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News Release Archive:

News Release 138 of 291

February 5, 2004 09:00 AM (EST)

News Release Number: STScI-2004-04

An Abrasive Collision Gives One Galaxy a "Black Eye"

A Hubble Heritage Release

February 5, 2004: A collision of two galaxies has left a merged star system with an unusual appearance as well as bizarre internal motions. Messier 64 (M64) has a spectacular dark band of absorbing dust in front of the galaxy's bright nucleus, giving rise to its nicknames of the "Black Eye" or "Evil Eye" galaxy.

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Q & A: Understanding the Discovery

  1. 1. Why is this galaxy called the "Black Eye" galaxy?


  2. Messier 64 (M64) has a spectacular dark band of absorbing dust surrounding the galaxy's bright nucleus on the side closest to Earth, giving rise to its nicknames of the "Black Eye" or "Evil Eye" galaxy. M64 is well known among amateur astronomers because of its appearance in small telescopes.

  3. 2. What is notable about the motions of this galaxy?


  4. At first glance, M64 appears to be a fairly normal pinwheel-shaped spiral galaxy. As in the majority of galaxies, all of the stars in M64 are rotating in the same direction, clockwise as seen in the Hubble image. However, the interstellar gas in the outer regions of M64 rotates in the opposite direction from the gas and stars in the inner regions.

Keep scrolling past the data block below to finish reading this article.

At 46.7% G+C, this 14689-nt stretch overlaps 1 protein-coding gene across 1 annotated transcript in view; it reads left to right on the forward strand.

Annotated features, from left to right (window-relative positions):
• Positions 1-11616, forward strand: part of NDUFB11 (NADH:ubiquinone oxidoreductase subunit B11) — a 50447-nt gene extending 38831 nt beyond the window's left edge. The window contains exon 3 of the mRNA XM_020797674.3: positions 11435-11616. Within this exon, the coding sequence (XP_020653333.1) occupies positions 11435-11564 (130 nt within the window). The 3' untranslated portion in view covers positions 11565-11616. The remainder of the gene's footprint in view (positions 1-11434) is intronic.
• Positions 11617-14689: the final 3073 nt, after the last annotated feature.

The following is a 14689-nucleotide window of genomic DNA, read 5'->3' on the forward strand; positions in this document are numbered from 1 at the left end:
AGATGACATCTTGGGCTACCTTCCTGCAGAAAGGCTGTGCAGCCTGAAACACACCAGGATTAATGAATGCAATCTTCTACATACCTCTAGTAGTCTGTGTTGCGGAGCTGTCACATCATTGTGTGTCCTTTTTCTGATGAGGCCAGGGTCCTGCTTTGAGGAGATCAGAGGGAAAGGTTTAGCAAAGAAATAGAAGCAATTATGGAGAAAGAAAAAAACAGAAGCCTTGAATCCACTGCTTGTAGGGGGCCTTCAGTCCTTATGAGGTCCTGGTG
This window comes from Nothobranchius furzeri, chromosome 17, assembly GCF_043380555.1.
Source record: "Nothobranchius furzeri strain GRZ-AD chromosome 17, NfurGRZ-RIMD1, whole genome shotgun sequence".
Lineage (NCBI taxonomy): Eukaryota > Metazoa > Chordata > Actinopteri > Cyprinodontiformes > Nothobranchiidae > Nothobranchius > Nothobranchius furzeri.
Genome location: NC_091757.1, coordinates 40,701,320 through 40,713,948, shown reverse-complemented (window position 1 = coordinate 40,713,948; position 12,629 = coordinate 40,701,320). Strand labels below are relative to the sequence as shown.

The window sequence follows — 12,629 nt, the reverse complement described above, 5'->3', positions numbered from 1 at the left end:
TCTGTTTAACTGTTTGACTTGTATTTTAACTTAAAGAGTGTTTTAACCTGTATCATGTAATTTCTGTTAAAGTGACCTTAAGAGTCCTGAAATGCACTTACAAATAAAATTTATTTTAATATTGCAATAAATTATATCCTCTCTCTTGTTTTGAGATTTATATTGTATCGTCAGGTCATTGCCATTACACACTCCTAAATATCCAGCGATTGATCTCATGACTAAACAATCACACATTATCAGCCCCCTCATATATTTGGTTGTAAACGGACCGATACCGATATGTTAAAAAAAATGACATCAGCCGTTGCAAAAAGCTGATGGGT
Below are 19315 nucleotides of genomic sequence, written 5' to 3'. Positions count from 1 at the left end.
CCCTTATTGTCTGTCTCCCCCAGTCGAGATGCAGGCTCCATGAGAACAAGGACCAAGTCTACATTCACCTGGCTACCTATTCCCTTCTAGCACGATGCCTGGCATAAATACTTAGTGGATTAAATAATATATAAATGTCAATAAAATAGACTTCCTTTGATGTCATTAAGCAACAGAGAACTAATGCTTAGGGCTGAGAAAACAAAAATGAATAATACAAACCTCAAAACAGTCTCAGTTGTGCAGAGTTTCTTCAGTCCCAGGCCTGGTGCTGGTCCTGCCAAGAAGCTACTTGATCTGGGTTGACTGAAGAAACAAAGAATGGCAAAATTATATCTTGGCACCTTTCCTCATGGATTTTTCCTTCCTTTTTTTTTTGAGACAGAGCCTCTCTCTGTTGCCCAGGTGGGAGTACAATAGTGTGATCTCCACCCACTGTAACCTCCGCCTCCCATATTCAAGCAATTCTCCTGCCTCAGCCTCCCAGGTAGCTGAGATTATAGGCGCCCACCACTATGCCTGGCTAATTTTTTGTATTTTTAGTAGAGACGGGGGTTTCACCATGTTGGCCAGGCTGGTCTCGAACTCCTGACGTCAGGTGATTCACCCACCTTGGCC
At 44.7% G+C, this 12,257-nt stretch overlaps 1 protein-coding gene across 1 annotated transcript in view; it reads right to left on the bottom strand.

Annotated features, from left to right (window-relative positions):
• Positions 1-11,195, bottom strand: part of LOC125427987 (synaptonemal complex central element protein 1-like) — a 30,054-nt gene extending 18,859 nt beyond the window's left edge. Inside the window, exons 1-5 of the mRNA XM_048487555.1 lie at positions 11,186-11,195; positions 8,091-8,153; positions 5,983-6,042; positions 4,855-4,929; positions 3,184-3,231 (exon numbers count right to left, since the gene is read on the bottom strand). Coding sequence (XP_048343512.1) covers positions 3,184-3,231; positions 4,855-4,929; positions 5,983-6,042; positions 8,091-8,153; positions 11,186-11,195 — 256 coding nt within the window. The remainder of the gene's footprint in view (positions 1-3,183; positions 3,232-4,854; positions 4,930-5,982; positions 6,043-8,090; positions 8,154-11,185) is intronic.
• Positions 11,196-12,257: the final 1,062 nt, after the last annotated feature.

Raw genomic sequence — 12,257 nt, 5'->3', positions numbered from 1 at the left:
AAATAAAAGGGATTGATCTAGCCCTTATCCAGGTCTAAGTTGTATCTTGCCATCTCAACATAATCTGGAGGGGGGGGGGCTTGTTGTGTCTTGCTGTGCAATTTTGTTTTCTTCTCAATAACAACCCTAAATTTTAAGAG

5. 3. What caused the backwards rotation of the gas in the center of this galaxy?


  6. Astronomers believe that the oppositely rotating gas arose when M64 absorbed a satellite galaxy that collided with it, perhaps more than one billion years ago. This small galaxy has now been almost completely destroyed, but signs of the collision persist in the backward motion of gas at the outer edge of M64.

  7. 4. Are there new stars forming in this galaxy?


  8. Active formation of new stars is occurring in the shear region where the oppositely rotating gases collide, are compressed, and contract. Particularly noticeable in the image are hot, blue young stars that have just formed, along with pink clouds of glowing hydrogen gas that fluoresce when exposed to ultraviolet light from newly formed stars.

  9. 5. What do the colors mean in this image?


  10. This image of M64 was taken with Hubble's Wide Field Planetary Camera 2 (WFPC2). The color image is a composite prepared by the Hubble Heritage Team from pictures taken through four different color filters. These filters isolate blue and near-infrared light (red), along with red light emitted by hydrogen atoms (pink in this image) and green light from Strömgren y.

 
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Credit: NASA and The Hubble Heritage Team (AURA/STScI)

Acknowledgment: S. Smartt (Institute of Astronomy) and D. Richstone (U. Michigan)